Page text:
Ric Bucher's post on San Antonio Spurs | Latest updates on Sulia
The rush to judgment and, in most cases inflate, everything LeBron and, to a lesser extent, the Heat, have done has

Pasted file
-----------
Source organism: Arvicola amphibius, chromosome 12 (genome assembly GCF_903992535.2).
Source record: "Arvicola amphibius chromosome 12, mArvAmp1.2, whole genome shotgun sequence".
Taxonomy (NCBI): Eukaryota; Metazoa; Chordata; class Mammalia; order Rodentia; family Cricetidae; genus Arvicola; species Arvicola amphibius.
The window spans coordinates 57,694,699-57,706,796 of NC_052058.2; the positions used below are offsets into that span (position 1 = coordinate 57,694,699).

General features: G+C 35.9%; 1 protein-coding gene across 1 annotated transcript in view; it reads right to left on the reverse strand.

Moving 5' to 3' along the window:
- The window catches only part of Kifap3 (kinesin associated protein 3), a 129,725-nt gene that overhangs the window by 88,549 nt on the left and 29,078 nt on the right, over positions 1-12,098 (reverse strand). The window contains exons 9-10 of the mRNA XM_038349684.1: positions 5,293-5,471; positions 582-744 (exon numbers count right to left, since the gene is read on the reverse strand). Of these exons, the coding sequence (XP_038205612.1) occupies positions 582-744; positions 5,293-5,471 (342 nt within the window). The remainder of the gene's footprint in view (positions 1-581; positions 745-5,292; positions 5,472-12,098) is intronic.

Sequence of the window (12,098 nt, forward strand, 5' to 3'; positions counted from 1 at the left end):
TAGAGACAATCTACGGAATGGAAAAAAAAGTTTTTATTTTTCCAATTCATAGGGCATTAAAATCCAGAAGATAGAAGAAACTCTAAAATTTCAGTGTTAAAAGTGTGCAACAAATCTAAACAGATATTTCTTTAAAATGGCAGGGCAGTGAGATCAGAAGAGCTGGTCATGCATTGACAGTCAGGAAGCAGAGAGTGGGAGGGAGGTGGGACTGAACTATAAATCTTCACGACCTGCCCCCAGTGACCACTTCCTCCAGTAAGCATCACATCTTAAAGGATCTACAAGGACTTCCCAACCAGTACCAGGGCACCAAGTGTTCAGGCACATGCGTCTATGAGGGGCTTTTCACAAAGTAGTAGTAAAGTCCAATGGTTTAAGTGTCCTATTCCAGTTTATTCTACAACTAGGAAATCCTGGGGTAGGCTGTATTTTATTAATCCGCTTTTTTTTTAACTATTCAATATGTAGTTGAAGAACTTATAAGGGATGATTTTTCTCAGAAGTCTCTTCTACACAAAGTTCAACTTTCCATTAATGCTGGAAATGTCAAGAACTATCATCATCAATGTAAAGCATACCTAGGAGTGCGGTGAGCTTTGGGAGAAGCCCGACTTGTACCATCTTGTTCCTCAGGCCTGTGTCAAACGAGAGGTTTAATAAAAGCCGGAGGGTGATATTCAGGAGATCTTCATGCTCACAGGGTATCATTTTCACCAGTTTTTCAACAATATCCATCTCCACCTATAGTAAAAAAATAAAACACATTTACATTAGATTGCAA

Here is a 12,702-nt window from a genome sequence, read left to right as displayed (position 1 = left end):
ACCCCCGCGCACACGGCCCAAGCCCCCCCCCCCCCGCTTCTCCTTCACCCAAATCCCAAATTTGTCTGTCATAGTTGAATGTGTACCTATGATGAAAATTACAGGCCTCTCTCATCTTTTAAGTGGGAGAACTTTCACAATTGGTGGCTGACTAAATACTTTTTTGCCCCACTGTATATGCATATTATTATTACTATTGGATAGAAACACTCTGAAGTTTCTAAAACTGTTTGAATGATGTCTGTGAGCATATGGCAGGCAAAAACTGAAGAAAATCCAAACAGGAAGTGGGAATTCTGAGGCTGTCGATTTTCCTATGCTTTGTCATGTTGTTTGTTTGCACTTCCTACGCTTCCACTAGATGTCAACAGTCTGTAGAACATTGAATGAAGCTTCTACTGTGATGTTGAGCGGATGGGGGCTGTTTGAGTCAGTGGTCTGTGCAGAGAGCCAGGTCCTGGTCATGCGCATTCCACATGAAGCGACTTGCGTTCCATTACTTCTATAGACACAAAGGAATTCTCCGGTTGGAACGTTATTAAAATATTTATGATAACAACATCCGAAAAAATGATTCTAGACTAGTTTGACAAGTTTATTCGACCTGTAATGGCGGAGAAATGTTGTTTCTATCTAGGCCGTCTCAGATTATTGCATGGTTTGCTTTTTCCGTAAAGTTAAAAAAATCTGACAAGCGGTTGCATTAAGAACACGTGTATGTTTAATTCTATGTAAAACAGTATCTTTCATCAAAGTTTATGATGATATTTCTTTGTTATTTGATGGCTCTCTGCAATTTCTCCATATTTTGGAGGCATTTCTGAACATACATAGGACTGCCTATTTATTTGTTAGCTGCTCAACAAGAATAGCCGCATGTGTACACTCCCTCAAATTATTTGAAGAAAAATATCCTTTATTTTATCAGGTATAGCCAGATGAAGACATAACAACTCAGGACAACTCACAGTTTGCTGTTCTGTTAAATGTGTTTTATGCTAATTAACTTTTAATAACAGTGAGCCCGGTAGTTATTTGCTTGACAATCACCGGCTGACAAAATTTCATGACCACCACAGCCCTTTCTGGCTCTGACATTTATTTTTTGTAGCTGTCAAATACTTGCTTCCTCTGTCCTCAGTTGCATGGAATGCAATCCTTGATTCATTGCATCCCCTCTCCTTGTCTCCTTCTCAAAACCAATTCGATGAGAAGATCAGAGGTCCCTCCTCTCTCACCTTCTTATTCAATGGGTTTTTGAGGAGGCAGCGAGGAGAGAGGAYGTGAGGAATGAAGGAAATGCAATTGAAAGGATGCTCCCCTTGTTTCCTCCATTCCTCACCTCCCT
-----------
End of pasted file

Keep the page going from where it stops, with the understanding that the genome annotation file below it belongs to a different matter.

long bothered me. The same barking dogs who fail to see the entire game and jump to anoint Danny Green a Finals' MVP candidate are at it again, rushing to decide here and now how LeBron compares to Kobe and MJ and everybody else with multiple rings. That argument isn't any more ready to be made today than when it was first posed upon his arrival in the NBA. I applaud LeBron for his two championships. I truly applaud both he and the Heat for three straight runs to the Finals, a test of will and endurance and hunger that few have achieved and that I, admittedly, wasn't sure they had. I applaud LeBron, too, for accepting the responsibility that comes with being 6'9" and 270 pounds in the paint. But I can't forget that he still was peculiarly passive at times in this series. Even in Game 7, who set the tone? I'd argue it was Dwyane Wade, who shared the load of seeking out every mismatch and gap and aggressively exploiting it at key moments in the game. Wade, physically broken, sent a clear message with his multiple offensive rebounds on that one early possession. Wade tailored his offense to the player guarding him but never did he defer unless the situation called for it. (I had to laugh at the stats on how the Heat scored with Wade off the floor, ignoring who the Spurs had out there at the same time.) The harsh truth? LeBron *still* floated through parts of the game tonight and let the Spurs off the hook by dribbling out the shot clock or taking a stand-still jumper. Call it "hating" if you want; I call it not getting starry-eyed over the numbers and understanding that how and when a basket is scored and against whom adds or lessens value in the big picture of how a game unfolds. The great ones that I've seen don't have you repeatedly asking, "Why isn't he going at him?" I sense those who over-estimated what he did in Cleveland and when he first arrived in Miami are now gleefully looking at his two championships and saying, "See, I told you he was all that!" Only he wasn't. LeBron has evolved; the occasional lapses into who he once was provide the contrast. The growth is a credit to him, and those that drew it out of him. But let's hold off on the sweeping judgments about Game 7 or his place among the greats. It's safe to say he's the best player in the game today. Let's enjoy that. Let's hope he continues to evolve, because as amazing as it sounds, he *still* has room to grow. I, for one, look forward to watching it.